So here we are, right smack in the middle of the yomim tovim, and while in theory the point of this column is to find new ways to get the most bang for your buck, chances are that you, like me, are all shopped out. So this month, instead of talking dollars and cents, I am going with a little light reading on a subject that, Baruch Hashem, took over my life this past summer: weddings.
Much has been written about how amazing it is to marry off a child, including articles by moi on the topic. But having been blessed with the privilege of escorting all but one of my children to the chuppah so far, I can tell you that among the roller coaster of emotions that you can expect to experience when making a wedding, there is one that isn’t discussed all that often: humor. Let’s face it – unexpected situations do arise and while they may not seem funny when they happen, in retrospect they can be excellent reminders that whether you are busy sending one of your chickies out of the nest or are dealing with the challenges of a three-day Yom Tov, having a sense of humor is a great way to keep everything in perspective.
You might not think that response cards could be all that funny, but, then again, you probably haven’t seen the ones that showed up in my mailbox this summer. Going back nearly a decade to daughter number one’s wedding, we received an RSVP from one of her friends who cut out her response card in the shape of the words “mazel tov.” It was such a sweet idea that I did it once or twice myself when my siblings made weddings, not even signing my name to the card because it was obvious that no one but me was crazy enough to do something like that. Little did I know that I had unintentionally started a trend in my family, one that would come back to haunt me a few years later in the best possible way.
Fast forward to my son’s wedding this summer. My now adult nieces and nephews outdid themselves sending anonymous RSVPs with funny thoughts, leaving me to enjoy guessing who had sent which response. Interestingly enough, the originality wasn’t limited to just the family – friends were responsible for other responses that made me smile including one that was literally covered with cheerful yellow and orange polka dots, another doused in cologne and a third filled with little plastic hearts that spilled out all over my countertop. But without a doubt, it was the response card cut up into jigsaw puzzle shaped pieces and sprinkled with bits of purple and lime green confetti that was the grand prize winner. Once I taped that one together, it didn’t take me more than a minute to use the postmark and a few spelling mistakes to identify the mystery sender, whom I have since congratulated heartily for the creative ingenuity.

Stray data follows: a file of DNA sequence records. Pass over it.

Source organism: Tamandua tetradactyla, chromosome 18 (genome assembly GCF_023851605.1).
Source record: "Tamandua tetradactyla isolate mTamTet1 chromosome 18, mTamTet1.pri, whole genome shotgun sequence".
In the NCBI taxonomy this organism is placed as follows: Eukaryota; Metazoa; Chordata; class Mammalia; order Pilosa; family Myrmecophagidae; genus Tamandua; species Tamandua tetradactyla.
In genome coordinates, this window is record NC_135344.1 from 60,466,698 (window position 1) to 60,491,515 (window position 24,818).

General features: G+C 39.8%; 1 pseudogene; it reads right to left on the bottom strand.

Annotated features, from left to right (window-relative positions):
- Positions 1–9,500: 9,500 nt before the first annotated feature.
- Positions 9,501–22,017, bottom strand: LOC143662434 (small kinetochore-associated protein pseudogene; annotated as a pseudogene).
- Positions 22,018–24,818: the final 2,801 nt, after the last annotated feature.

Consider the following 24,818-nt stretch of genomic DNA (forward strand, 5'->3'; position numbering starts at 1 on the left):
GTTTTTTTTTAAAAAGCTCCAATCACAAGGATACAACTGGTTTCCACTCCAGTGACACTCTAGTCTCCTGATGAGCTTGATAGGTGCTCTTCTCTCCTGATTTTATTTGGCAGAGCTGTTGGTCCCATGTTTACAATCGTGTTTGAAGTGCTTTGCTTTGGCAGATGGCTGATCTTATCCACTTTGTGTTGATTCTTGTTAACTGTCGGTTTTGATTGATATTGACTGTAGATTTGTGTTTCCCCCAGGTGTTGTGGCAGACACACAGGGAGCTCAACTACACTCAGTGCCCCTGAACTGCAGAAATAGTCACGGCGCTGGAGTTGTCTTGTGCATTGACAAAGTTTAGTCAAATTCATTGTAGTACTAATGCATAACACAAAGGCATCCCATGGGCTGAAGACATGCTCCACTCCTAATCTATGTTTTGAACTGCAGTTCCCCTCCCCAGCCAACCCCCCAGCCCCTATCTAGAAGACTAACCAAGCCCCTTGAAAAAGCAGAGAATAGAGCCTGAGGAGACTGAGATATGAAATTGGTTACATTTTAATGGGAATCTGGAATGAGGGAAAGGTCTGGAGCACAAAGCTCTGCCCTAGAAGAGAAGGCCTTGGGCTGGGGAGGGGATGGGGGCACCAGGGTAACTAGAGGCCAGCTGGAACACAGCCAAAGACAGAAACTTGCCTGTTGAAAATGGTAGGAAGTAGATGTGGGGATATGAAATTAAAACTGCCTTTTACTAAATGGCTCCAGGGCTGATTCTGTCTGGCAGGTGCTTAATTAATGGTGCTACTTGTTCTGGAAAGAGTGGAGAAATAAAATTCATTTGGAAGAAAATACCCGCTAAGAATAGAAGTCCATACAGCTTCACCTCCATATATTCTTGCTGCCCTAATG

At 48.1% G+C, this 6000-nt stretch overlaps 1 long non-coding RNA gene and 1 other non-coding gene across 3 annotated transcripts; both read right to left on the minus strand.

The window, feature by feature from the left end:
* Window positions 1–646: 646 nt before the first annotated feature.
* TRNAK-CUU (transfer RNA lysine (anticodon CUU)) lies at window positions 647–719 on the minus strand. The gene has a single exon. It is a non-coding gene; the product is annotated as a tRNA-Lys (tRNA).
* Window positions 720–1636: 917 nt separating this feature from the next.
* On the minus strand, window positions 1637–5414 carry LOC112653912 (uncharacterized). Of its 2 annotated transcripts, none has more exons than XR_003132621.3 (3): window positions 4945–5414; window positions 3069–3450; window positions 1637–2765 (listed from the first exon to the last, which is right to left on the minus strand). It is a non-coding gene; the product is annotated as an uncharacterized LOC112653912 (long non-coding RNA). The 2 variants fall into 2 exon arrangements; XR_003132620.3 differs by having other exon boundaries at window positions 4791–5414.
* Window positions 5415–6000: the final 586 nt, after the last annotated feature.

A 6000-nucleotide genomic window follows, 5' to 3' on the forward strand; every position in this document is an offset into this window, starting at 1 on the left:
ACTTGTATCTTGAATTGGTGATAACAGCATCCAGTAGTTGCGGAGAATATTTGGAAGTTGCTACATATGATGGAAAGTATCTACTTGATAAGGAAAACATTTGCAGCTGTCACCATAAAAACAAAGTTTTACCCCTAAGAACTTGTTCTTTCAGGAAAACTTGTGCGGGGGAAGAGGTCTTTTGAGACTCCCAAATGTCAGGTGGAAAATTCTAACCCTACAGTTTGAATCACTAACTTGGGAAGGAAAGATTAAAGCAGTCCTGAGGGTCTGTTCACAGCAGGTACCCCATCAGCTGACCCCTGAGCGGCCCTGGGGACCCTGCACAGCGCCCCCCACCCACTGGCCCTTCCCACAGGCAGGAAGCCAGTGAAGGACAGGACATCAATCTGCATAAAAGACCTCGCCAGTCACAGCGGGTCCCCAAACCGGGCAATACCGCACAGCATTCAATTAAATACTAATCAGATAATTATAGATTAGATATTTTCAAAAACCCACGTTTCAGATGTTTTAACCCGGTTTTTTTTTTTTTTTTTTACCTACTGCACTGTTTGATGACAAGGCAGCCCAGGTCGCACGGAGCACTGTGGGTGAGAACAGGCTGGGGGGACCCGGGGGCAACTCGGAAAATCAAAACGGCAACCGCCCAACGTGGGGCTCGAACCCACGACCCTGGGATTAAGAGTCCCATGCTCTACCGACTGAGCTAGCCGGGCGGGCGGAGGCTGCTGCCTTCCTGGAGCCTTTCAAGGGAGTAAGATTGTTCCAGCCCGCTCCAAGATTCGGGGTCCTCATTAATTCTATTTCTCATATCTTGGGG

Another memorable moment took place the day my son got engaged. My married daughters were traveling from their various home bases to the vort in New Jersey when a panicky message went out on our family chat from one daughter who had just discovered that the shorts she was planning on putting on her soon to be two-year old-when they got to the shul had accidentally not made it into the car. While she worked the phone, calling every kids clothing store in the area that she could think of for white spandex shorts in his size, my husband and I managed to track a down a pair so that our little cutie didn’t have to spend the whole night rocking the diaper and Armani blazer look.